Birch is fascinating: it is a cleansing and purifying wood - just like white sage and palo santo - and it invites restoration and healing to you. These are perfect properties for smoke cleansing. The wood and the bark are both great items to burn, but you should never peel birch bark from a living tree, stripping the tree of its skin. Yes, some birch varieties (there are many), like the papery birch, will naturally shed its bark - these are great to use! Scoop them up and salvage them! - but removing the bark yourself when it is still attached to the tree can potentially harm the tree, ultimately killing it.


Bark is how the tree passes nutrients up and down its trunk, deep into the roots and up to its canopy. When a ring of bark has been removed all the way around the tree's trunk, the nutrients are no longer able to flow up and down the tree. This spells a slow and painful death.

The beautiful white birch that stands out on our prairie landscapes changes when the bark is harvested. It turns a dark, dull, grey-brown, a little reminiscent to oak. 

For the wood that we burn in our fireplace, I have been collecting small wands from a few of our spare logs. I remove the bark from these, and have been collecting them for safe keeping for future projects. We are working on loose blends with this birch bark as the base, but they are still in the prototyping phase. I'd encourage you to check back in the shop if you're reading this post and we have moved forward with loose blends. 

I chop down the logs into small wands, and sand them lightly before consecrating them. These are bundled in five wands with white twine, and then labeled with our green Mystic Kindling label and some information on the folk wisdom behind birch.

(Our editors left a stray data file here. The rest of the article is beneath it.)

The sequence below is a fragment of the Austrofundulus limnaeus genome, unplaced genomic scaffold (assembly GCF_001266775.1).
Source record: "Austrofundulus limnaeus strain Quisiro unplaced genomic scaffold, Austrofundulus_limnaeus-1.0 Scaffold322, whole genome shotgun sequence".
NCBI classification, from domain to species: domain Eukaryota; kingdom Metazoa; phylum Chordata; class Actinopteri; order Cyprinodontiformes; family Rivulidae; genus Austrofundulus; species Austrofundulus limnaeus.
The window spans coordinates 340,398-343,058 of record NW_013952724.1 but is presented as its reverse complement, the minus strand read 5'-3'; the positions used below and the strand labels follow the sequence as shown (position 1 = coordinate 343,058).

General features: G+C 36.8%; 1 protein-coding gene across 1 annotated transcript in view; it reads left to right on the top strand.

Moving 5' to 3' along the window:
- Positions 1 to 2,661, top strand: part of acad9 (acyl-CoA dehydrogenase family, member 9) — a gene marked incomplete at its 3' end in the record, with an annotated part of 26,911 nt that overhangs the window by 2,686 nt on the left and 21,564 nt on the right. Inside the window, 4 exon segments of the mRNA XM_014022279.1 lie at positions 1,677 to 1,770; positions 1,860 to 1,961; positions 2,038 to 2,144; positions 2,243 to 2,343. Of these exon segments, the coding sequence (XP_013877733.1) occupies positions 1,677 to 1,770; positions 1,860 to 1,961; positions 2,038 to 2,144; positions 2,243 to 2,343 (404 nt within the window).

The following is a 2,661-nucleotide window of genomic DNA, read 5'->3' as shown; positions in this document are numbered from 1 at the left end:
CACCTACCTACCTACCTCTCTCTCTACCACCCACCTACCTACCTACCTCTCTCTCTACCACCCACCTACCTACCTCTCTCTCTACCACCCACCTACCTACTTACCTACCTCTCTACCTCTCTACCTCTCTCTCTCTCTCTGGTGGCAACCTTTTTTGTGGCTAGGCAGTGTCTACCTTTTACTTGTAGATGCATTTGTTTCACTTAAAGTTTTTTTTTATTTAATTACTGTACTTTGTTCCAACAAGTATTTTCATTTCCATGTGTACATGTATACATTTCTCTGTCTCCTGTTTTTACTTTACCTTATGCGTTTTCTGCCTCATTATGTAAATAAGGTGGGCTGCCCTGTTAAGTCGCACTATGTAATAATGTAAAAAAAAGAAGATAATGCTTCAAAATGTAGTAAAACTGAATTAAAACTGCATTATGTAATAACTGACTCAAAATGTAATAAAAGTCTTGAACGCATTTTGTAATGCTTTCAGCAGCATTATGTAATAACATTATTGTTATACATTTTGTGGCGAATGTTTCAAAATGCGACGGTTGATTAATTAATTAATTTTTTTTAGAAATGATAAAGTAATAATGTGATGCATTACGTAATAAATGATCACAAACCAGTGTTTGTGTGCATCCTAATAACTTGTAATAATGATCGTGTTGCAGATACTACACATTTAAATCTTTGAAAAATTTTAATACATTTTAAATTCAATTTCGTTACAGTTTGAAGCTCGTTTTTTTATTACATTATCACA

No matter where you are placed on this planet, there is an item in the plant kingdom around you that has healing properties. All over the globe, in every culture, there are ancient, sacred spiritual practices you can find, and every single one had a relationship with the earth and items it offered them. So regardless of where you live, the people of your land used certain items for their self-care and spiritual practices, whether you're genetically from that land or not. Whether you migrated, or are a really cool hybrid and blend of multiple cultures, I encourage you to support and use the items in your own habitat.

California? White Sage. Ecuador? Palo Santo. But I'm in the Canadian Prairies, so why should I be seeking items that don't grow in this northern climate? 

I totally recognize that you may not be able to wield an axe, or maybe you don't have a green thumb. That's OK! We just want to help make you more aware so you can make informed decisions. That's all we can ask.

Just like how you would light a bundle of dried herbs, or even holy wood wands, birch can be burned in the same manner. Snag some of our Mystic Kindling here.


1. Hold the birch wand so its tip points to the floor. Set the wood into a flame, holding it there until it ignites and catches. Pointing the wand downward will help the flames to lick up the wood, giving it a better change to be set aflame.

2. Blow the flame out once the wood begins to char.

3. Waft the gentle tendril of smoke around you, your space, your crystals or any objects (especially thrifted objects). This smoke is cleansing and will remove negativity, purify and cleanse your space or person, and leave you feeling restored and fresh.

4. Birch wands do not ignite boldly the way dried herbs do. This makes them a little more fire-safe, but you should always execute caution when burning anything. Don't leave your wand unattended. If you need to re-light your wand, set it back into the flame until it catches again. (Using a candle is a good idea)


You can also burn birch bark, however it is very flammable and will ignite easily. This requires a little more fire-safety and smaller pieces blended with other herbs to help keep the flames under control. Using a large piece of birch bark in a fire-safe dish could still grow out of control. Opt for tiny pieces and always practice mindfulness.



I would love for you to read my words on cultural appropriation. It offers a better understanding as what we have gone through as a small business, and a voice in the self-care community. You can check it out here, in Am I actually causing harm? Don't worry: it will open in a new window so you don't lose your spot.